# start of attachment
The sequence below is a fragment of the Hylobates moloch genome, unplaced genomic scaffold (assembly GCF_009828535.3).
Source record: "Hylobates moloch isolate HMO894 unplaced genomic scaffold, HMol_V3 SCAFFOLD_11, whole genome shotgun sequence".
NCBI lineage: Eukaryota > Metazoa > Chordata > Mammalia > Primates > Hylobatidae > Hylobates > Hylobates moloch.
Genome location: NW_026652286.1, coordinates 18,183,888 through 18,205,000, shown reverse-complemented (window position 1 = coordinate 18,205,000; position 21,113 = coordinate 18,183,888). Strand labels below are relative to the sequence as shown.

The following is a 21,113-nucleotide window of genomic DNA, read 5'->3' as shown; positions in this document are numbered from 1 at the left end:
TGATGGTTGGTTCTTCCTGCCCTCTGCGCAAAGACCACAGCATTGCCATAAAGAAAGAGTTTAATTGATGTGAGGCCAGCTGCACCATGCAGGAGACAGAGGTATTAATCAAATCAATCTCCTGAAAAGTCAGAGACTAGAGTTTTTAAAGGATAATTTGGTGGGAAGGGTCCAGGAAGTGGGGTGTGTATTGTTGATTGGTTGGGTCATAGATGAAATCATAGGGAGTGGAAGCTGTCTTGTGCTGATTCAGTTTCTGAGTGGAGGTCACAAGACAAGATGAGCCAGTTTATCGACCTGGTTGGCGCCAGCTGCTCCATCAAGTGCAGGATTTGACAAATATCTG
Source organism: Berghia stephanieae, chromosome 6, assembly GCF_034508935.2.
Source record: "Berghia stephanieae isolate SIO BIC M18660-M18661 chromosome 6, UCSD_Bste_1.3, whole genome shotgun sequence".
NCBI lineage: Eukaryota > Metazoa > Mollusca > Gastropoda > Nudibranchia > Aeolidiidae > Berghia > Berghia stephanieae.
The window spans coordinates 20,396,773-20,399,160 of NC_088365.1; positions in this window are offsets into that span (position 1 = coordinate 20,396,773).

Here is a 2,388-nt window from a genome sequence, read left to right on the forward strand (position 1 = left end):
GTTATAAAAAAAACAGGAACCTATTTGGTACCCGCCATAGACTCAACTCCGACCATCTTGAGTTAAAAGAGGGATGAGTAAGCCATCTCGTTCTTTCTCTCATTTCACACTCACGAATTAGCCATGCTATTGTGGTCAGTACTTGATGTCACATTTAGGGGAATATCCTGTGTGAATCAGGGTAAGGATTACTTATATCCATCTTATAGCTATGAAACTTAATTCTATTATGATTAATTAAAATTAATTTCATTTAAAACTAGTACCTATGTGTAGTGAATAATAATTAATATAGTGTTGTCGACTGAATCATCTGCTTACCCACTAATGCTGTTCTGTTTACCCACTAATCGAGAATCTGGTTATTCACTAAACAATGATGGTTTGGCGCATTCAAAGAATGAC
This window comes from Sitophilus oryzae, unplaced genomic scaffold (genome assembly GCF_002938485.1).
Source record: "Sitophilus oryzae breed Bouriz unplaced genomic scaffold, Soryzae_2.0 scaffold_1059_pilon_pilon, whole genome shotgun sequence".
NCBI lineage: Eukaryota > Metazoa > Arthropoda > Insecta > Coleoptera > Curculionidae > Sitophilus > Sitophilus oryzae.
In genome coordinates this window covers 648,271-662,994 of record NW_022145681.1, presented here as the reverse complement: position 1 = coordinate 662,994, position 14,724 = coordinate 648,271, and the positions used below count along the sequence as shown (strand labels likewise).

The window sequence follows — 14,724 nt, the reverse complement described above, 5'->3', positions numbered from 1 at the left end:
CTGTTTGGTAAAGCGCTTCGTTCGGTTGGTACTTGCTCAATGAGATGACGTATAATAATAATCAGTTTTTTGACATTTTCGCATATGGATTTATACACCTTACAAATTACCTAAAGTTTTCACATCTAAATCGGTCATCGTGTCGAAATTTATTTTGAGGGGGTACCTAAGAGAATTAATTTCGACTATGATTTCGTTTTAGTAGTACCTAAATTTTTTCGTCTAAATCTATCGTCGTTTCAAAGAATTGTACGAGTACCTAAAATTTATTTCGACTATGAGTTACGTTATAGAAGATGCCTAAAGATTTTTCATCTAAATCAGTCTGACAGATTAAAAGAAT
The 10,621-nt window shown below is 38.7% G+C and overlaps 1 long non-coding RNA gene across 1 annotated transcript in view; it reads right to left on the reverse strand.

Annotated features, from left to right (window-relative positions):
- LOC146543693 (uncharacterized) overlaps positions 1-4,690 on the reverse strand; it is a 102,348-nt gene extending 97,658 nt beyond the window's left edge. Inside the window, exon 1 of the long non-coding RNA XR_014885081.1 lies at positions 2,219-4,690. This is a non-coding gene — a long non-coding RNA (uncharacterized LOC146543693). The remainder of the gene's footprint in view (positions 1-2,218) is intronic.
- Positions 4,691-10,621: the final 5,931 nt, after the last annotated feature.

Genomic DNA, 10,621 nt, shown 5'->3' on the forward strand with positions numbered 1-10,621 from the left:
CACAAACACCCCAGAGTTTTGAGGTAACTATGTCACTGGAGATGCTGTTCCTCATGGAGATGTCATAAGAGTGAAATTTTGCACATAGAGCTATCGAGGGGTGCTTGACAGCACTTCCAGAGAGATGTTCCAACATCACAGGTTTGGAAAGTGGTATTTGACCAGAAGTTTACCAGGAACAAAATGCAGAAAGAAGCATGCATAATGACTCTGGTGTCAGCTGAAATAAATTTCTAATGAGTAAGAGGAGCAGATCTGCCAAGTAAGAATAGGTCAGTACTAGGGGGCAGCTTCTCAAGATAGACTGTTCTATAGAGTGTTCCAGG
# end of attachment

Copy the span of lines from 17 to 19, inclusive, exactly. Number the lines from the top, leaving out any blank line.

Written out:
The window sequence follows — 14,724 nt, the reverse complement described above, 5'->3', positions numbered from 1 at the left end:
CTGTTTGGTAAAGCGCTTCGTTCGGTTGGTACTTGCTCAATGAGATGACGTATAATAATAATCAGTTTTTTGACATTTTCGCATATGGATTTATACACCTTACAAATTACCTAAAGTTTTCACATCTAAATCGGTCATCGTGTCGAAATTTATTTTGAGGGGGTACCTAAGAGAATTAATTTCGACTATGATTTCGTTTTAGTAGTACCTAAATTTTTTCGTCTAAATCTATCGTCGTTTCAAAGAATTGTACGAGTACCTAAAATTTATTTCGACTATGAGTTACGTTATAGAAGATGCCTAAAGATTTTTCATCTAAATCAGTCTGACAGATTAAAAGAAT
The 10,621-nt window shown below is 38.7% G+C and overlaps 1 long non-coding RNA gene across 1 annotated transcript in view; it reads right to left on the reverse strand.